In the case of Fair Laboratory Practices Associates v. Riedel, the U.S. Court of Appeals for the 3rd Circuit determined that a qui tam settlement sharing agreement between two claimants did not need to be placed under seal. This is important information for claimants who want to make private agreements to split the proceeds of qui tam cases against the same defendants.
If you are involved in a qui tam lawsuit or believe you have the evidence to bring one, yet you know there are also similar actions in process against the same person, contact an experienced California qui tam attorney from Brod Law Firm right away.
Fair Laboratory Practices Associates v. Riedel
In 2010, Hunter Laboratories and the Fair Laboratory Practices and Associates (FLPA) created a qui tam settlement sharing contract under which they would each share in the proceeds of their respective qui tams suits against Quest Diagnostics Incorporated (QDI) and other labs. Then in 2011, the FLPA and NPT Associates brought a qui tam action against QDI in New York. However, it was dismissed due to professional conduct violations. That same year, Hunter Laboratories and Chris Riedel settled a qui tam action they brought against QDI in California.
The FLPA claimed that Hunter owed it 15% of the proceeds from this settlement. Hunter denied to pay the FLPA based on the fact that its own case was dismissed. This led to the FLPA suing Hunter in the District of New Jersey based on its alleged right to a portion of the qui tam settlement. The district judge’s decision favored the FLPA, stating that the dismissal of its own qui tam action did not breach the settlement sharing contract made with Hunter.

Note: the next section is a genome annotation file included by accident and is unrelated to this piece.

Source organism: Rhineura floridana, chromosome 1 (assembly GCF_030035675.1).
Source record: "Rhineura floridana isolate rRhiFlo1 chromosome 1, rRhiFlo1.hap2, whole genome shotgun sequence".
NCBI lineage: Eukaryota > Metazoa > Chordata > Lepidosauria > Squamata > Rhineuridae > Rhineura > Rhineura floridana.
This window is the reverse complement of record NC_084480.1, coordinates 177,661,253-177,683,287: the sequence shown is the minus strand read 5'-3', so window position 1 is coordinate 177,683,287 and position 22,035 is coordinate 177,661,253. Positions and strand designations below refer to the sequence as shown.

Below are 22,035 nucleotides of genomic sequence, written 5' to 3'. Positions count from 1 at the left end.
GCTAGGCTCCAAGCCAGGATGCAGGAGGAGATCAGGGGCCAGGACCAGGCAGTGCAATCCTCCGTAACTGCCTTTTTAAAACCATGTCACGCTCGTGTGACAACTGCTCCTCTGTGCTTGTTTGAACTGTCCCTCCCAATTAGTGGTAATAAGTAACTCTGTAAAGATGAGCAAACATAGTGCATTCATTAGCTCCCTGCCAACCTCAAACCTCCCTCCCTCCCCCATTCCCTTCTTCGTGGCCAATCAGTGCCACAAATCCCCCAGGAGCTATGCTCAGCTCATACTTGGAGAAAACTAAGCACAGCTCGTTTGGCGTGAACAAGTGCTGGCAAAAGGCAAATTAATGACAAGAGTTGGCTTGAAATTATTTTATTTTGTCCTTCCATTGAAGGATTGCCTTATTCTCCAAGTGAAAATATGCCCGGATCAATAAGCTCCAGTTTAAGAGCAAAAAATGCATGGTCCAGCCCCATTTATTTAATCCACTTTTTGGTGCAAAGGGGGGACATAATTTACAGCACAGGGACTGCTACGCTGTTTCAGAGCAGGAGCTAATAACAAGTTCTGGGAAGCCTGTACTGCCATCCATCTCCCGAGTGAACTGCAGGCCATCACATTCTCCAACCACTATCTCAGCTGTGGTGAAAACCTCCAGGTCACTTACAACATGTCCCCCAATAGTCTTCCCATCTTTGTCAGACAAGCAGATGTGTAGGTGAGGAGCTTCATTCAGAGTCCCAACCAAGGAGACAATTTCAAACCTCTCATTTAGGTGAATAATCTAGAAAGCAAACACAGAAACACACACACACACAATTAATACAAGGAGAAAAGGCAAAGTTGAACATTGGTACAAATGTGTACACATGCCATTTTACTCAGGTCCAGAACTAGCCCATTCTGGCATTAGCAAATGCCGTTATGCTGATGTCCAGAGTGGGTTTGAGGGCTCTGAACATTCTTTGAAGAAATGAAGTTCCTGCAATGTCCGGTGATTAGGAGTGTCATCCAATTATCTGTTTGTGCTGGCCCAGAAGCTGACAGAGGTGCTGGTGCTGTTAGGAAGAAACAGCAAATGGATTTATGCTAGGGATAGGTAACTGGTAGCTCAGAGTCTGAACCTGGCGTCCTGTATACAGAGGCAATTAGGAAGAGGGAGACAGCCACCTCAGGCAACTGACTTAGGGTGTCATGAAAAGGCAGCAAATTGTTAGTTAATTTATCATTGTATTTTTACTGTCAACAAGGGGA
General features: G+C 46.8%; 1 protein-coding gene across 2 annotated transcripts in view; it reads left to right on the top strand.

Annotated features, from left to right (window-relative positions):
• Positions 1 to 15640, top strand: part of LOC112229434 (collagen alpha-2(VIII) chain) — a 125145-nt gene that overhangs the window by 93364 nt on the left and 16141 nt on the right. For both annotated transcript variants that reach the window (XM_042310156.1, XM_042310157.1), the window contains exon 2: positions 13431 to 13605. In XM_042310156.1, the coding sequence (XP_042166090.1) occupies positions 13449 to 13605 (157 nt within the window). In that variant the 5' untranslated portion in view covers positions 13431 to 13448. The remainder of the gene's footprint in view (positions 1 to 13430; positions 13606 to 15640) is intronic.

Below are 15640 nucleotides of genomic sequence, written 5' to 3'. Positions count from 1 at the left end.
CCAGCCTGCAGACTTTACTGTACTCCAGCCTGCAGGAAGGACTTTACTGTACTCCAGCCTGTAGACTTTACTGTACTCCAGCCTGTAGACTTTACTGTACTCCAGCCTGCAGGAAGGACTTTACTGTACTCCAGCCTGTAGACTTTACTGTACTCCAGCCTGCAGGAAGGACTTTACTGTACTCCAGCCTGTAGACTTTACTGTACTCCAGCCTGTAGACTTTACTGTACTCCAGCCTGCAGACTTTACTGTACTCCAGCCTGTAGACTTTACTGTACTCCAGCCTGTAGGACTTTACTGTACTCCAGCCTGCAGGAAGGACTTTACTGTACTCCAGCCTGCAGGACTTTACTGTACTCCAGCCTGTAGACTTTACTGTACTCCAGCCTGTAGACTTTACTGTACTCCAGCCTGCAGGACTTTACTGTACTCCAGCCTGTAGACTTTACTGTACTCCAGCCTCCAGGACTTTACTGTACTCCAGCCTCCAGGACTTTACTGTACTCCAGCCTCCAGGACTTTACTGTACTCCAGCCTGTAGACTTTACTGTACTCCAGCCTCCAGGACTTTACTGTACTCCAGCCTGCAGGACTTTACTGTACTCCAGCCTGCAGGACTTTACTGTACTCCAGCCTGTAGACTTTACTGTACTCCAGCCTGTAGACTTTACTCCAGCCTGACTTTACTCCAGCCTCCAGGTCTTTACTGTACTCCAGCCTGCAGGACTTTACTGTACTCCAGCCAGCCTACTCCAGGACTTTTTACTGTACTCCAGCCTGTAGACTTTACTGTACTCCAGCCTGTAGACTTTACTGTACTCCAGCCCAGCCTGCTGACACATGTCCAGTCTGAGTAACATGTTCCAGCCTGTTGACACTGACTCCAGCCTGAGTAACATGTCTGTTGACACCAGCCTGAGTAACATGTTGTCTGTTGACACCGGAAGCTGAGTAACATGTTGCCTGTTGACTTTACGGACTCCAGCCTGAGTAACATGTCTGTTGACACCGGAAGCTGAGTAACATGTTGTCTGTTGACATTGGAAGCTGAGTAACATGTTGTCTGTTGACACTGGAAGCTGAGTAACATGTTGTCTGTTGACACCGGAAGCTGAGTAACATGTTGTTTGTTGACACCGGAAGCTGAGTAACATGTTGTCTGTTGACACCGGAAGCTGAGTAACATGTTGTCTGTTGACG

Should the Settlement Agreement be Placed Under Seal?
Months later, the FLPA and Hunter came to their own agreement to remit payment to the FLPA. The district court vacated its judgement and required the parties to file the agreement with the court, which they did, under seal.
Issue arose when QDI tried to join intervene in the case and oppose the sealing of the settlement agreement. The trial court denied QDI’s request to intervene and allowed the settlement to be sealed. QDI appealed, and the Third Circuit ultimately agreed that the settlement agreement did not need to be sealed from the public. Instead, confidential information could simply be redacted and the rest of the agreement could be made public record.
The appellate court found that there was no particularly harm that would likely result from the settlement agreement being public record and that the public had a valid interest in learning why a court would vacate a judgment and then seal a settlement that was said to simply confirm the judgment, The Legal Intelligencer reported.
Do You Have Information About a Fraudulent Claim Against the Government?
If you believe you have information that a person or business made a false claim to the government in order to receive or retain money that rightfully belonged to the government, then you should contact Brod Law Firm as soon as possible. Under the False Claims Act, you can bring an action against that party on behalf of the government. The government may or may not intervene, but if it or you are ultimately successful, you can receive part of the settlement or jury award.
(image courtesy of Drew Hays)